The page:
See Ingredients


  1. Brush Gugelhupf mould with melted butter and sprinkle with flour. Preheat oven to 170 °C (fan).
  2. Melt the chocolate in a warm bain-marie. Stir together the butter with the icing sugar and vanilla sugar to make a cream. Stir in the egg yolks and fold in the melted chocolate.
  3. Beat the egg whites with a pinch of salt and the granulated sugar to form a stiff peak. Carefully stir into the mixture and add the flour.
  4. Pour into the prepared mould, and bake for 50 – 55 minutes. Allow to cool briefly and then turn out. Cover the lukewarm Gugelhupf with gently-heated jam, then with the prepared glaze.
  5. Glaze: Mix sugar and water in a small saucepan and allow to simmer over a high heat for approx. 5 minutes. Leave to cool to around 40 °C (fan). Melt chocolate slowly in a bain-marie. Stir the lukewarm sugar water into the chocolate, mix to a smooth glaze and cover the Gugelhupf.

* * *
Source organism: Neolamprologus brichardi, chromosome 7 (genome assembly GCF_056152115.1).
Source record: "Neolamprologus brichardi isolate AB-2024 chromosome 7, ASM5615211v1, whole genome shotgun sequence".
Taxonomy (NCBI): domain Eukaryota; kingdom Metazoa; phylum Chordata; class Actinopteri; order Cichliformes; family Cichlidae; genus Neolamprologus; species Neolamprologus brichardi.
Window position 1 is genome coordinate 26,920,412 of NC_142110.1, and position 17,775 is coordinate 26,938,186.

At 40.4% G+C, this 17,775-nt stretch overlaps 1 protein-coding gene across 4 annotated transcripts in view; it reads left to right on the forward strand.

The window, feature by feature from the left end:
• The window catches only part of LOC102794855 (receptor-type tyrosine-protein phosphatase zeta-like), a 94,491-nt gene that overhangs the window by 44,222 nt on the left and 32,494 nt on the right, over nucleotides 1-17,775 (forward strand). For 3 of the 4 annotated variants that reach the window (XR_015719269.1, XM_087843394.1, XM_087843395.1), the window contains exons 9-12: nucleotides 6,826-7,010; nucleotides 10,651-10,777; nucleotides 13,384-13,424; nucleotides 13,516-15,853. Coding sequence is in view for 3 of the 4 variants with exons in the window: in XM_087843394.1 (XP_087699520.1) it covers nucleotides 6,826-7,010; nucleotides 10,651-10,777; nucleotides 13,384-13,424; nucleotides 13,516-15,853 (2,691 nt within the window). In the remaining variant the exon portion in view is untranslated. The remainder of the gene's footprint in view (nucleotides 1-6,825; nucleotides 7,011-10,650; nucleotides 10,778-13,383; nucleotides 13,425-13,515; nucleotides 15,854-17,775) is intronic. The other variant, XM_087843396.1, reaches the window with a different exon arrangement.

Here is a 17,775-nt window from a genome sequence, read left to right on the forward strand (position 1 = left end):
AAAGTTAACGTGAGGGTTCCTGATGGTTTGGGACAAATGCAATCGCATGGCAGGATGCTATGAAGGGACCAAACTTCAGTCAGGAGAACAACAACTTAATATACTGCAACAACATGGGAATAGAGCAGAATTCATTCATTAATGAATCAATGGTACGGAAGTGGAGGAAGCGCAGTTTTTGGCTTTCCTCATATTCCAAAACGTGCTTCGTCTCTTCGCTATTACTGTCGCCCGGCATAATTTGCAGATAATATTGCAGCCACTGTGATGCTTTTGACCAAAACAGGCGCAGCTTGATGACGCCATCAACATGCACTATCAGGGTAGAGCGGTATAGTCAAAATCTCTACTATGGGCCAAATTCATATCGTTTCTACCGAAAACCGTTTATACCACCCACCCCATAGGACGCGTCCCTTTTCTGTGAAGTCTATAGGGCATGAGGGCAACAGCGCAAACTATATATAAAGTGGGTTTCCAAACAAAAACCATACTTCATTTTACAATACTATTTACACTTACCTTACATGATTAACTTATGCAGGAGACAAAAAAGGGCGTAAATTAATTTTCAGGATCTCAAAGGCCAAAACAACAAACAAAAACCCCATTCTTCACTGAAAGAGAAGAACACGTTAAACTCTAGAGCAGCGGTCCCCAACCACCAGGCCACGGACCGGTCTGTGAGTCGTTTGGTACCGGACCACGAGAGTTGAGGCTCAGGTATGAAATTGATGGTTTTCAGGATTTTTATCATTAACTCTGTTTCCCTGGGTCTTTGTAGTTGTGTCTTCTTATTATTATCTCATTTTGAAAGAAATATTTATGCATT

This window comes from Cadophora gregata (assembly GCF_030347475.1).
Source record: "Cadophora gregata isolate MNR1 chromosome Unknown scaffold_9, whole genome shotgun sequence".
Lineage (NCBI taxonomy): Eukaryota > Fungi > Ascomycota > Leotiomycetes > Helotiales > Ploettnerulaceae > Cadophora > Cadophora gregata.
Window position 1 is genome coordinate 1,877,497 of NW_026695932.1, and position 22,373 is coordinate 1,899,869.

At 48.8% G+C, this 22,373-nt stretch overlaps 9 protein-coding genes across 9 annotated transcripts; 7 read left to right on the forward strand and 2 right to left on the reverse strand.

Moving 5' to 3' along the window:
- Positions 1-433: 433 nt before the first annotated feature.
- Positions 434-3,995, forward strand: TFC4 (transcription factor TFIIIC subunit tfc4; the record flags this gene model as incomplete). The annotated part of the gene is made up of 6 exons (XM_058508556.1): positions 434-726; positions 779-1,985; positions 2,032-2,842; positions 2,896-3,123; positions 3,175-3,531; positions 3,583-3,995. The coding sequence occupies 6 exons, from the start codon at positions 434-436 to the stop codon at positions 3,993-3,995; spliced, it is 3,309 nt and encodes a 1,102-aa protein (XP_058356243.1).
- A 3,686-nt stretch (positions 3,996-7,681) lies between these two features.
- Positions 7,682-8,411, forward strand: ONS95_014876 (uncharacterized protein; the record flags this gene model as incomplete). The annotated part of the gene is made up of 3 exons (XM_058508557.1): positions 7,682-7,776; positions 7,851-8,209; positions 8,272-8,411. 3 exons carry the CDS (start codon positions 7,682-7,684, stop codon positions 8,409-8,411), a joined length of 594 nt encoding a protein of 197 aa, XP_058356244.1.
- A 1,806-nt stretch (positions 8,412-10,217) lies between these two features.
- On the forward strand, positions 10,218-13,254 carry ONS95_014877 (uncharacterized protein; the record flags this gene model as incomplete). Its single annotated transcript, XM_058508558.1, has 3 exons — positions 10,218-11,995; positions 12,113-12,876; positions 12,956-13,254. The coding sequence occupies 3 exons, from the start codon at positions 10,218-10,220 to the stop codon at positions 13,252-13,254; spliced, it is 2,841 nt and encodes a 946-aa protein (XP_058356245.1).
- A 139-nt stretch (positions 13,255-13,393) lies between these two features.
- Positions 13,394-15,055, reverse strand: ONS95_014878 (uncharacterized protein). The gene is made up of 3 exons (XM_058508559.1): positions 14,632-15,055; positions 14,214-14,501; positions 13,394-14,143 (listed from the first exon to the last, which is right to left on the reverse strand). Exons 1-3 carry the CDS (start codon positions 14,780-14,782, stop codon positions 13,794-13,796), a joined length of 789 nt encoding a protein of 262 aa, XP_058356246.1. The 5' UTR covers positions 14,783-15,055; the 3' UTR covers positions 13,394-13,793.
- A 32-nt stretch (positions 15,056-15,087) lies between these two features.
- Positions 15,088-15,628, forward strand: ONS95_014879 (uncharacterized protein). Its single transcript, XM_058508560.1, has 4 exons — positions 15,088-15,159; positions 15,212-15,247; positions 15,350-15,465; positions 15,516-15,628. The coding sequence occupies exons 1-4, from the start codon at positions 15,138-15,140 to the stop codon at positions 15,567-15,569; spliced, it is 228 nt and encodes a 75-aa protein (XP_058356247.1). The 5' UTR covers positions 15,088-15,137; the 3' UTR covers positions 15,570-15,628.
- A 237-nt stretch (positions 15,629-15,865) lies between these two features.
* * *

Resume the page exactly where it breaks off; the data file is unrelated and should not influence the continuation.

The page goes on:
Source: Austrian National Tourist Office


Apple Strudel

Strudel, štrudl, štrudla and štrukli – these are the names given by our neighbors in Italy, Slovenia, Slovakia and the Czech Republic to this sweet dream of light pastry and its juicy filling. But in English, the only word which has made it into common use is the German “Strudel”. That is a powerful signal of just how famous the Viennese Apfelstrudel has now become internationally. But it’s all too easily forgotten that this fine pastry once traveled an extensive route from Arabia via the Ottoman Empire and Turkey, before becoming resident in Vienna. However, the long journey was worth it!


  • 6 eggs
  • 140 g butter
  • 120 g icing sugar
  • 150 g flour
  • 150 g cooking chocolate
  • 1 packet (8 g) vanilla sugar
  • 120 g granulated sugar
  • Pinch of salt
  • Apricot jam for coating


  • 160 g cooking chocolate
  • 200 g granulated sugar
  • Approx. 125 ml water

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